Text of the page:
To those of us who fight ableism, it is no surprise that dominant culture renders differently shaped bodies, bodies out of bounds, or what Rosemarie Garland-Thomson calls “extraordinary bodies,” as childlike, asexual, and dependent.
Rosie O’Donnell and Chelsea Handler’s recent offensive comments on little people remind us, yet again, of this all too familiar trope. In their discussion on the Oprah Winfrey Network talk show, O’Donnell admits that she has “anxiety around little people.” She then asks Handler, “Would you ever do a little person?” to which Handler says, “No, that would be like child abuse. I’d never do that.” O’Donnell agrees returning, “That’s half my issue. The problem with me is I can’t put the two things together. This is an adult person, a little person … it’s so hard for me.”
In a conversation clearly marked by privilege and prejudice, Handler’s overtly offensive comments equate bodily size with being a helpless, asexual child. In talking about Chuy Bravo, Handler states that she sometimes wants to “tackle [Chuy] … I bite Chuy sometimes,” she says. “He comes in my office and he’s so cute. … It’s like having a kid.” The ableist assumption that stature and physical difference is associated with dependence, child-like behavior, and immaturity are uncanny here.
I cannot help but make a disturbing connection between these verbal attacks and the physical assault Martin Henderson faced in the U.K. Henderson was picked up and thrown by members of an English rugby team in October 7th, 2011. Perversely and disturbingly known as “dwarf-tossing,” when one reflects on Henderson’s assault, it is not difficult to evoke the rhetoric used by Handler and O’Donnell that size is synonymous with being helpless, small, or less than.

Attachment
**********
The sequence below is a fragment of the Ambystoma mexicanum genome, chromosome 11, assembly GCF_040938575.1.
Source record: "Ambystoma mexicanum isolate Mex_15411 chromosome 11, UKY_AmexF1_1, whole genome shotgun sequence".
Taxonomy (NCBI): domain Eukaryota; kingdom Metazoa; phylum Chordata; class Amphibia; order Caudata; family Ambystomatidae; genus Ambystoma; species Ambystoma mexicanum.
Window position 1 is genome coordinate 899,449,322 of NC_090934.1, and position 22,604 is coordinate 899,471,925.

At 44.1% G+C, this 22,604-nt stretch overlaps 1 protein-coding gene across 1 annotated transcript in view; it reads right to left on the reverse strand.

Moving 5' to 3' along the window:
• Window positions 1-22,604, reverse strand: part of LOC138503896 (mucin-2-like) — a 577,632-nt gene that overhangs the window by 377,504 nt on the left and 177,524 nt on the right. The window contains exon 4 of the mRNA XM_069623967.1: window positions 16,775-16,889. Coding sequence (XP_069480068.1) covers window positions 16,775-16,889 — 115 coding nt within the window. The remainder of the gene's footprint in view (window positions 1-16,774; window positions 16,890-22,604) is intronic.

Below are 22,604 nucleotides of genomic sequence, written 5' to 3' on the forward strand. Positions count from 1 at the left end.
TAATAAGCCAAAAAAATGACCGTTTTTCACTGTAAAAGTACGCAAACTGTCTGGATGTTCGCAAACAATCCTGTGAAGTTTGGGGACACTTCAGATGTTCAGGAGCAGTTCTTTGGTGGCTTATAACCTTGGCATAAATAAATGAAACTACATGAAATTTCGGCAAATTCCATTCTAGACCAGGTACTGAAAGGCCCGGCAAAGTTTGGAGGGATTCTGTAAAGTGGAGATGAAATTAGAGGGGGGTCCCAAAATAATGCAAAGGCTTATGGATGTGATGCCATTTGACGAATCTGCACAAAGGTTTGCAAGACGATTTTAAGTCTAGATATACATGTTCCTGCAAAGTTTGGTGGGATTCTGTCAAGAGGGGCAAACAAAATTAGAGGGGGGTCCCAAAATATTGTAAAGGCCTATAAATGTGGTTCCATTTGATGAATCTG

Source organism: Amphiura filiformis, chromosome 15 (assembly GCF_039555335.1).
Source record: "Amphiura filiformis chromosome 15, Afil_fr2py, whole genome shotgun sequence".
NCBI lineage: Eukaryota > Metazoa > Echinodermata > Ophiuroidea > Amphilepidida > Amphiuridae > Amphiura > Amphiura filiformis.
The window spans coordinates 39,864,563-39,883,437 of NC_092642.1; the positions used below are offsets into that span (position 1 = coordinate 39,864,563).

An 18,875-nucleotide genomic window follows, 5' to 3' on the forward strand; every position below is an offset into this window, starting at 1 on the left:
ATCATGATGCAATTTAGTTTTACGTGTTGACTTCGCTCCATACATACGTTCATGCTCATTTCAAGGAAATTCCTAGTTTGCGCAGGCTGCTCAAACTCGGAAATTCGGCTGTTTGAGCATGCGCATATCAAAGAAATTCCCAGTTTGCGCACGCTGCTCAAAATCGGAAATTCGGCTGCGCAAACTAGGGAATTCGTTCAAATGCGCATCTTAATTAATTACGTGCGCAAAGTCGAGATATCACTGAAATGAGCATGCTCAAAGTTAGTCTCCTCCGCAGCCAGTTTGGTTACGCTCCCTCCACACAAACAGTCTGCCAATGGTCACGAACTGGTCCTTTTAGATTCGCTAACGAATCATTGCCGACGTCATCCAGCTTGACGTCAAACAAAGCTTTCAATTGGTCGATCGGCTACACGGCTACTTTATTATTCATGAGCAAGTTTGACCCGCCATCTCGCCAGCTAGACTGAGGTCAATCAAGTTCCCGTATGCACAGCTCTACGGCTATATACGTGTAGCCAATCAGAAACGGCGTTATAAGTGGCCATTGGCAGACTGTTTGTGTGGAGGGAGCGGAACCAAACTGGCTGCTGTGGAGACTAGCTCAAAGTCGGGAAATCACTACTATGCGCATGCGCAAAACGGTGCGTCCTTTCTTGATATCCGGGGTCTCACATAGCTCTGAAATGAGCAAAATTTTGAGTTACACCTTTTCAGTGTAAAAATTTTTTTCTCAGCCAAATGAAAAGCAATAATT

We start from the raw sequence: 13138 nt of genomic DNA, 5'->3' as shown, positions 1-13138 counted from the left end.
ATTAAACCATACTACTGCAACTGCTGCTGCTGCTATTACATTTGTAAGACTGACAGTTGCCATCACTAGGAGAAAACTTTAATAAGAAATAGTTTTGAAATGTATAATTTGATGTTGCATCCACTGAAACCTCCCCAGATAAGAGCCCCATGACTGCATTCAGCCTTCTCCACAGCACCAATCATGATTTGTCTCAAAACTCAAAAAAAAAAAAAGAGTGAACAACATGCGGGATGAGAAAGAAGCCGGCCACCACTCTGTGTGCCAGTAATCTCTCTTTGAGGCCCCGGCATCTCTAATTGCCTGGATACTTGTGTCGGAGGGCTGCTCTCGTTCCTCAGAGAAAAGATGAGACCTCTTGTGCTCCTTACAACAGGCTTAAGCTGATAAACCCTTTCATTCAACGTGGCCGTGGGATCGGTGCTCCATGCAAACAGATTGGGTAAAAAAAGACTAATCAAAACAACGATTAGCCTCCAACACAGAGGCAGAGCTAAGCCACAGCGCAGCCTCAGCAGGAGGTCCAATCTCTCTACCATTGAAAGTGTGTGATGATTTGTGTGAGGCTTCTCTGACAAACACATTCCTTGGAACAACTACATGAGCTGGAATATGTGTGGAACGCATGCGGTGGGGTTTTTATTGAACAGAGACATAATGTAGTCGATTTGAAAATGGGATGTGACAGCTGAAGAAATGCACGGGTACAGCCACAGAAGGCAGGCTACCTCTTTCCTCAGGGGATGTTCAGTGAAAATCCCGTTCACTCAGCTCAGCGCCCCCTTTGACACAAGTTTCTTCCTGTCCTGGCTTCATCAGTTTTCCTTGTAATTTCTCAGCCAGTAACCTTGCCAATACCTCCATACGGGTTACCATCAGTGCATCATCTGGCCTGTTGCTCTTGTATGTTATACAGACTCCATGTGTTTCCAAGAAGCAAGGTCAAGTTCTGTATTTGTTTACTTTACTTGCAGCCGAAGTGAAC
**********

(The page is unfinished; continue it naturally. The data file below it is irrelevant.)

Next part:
When referencing Chuy and his current job, Handler adds insult to injury stating “Who else was going to give that guy a job though? … Someone has to rescue him. … There’s not a lot of job oppertunities for those kinds of people. They need help.” Seriously? The stripping of agency and independence here is astonishing. To refer to an entire, diversified group of people by “those kind of people” is not only reductive but is also discriminatory. To suggest that Handler herself “rescued” anyone speaks to her self-proclaimed position of privilege and power.
Particularly disrespectful are the assumptions that are made during O’Donnell and Handler’s back-and-forth: that they are in a hierarchically superior position when compared to little people. They are in the position to “save” the Other. Pity, an often repeated effect of ableism, is certainly at play here. The comment “someone had to rescue him” at once removes agency from Chuy while at the same time clearly depicting the rhetoric of pity.
Although we may be aware of sexism, racism, classism, and heterosexism in our society, this conversation makes clear that just because we learn about one type of oppression does not mean that we are aware of other forms. We must continue in our vigilance to call attention to and confront oppression, particularly ableism.
The solution to expanding work opportunities for little people will not be solved with patronizing and self-congratulatory remarks. Viewing little people as complex human beings, without prejudice, is needed.
James Brown said it best: “I don’t want nobody to give me nothing. Open up the door, I’ll get it myself.”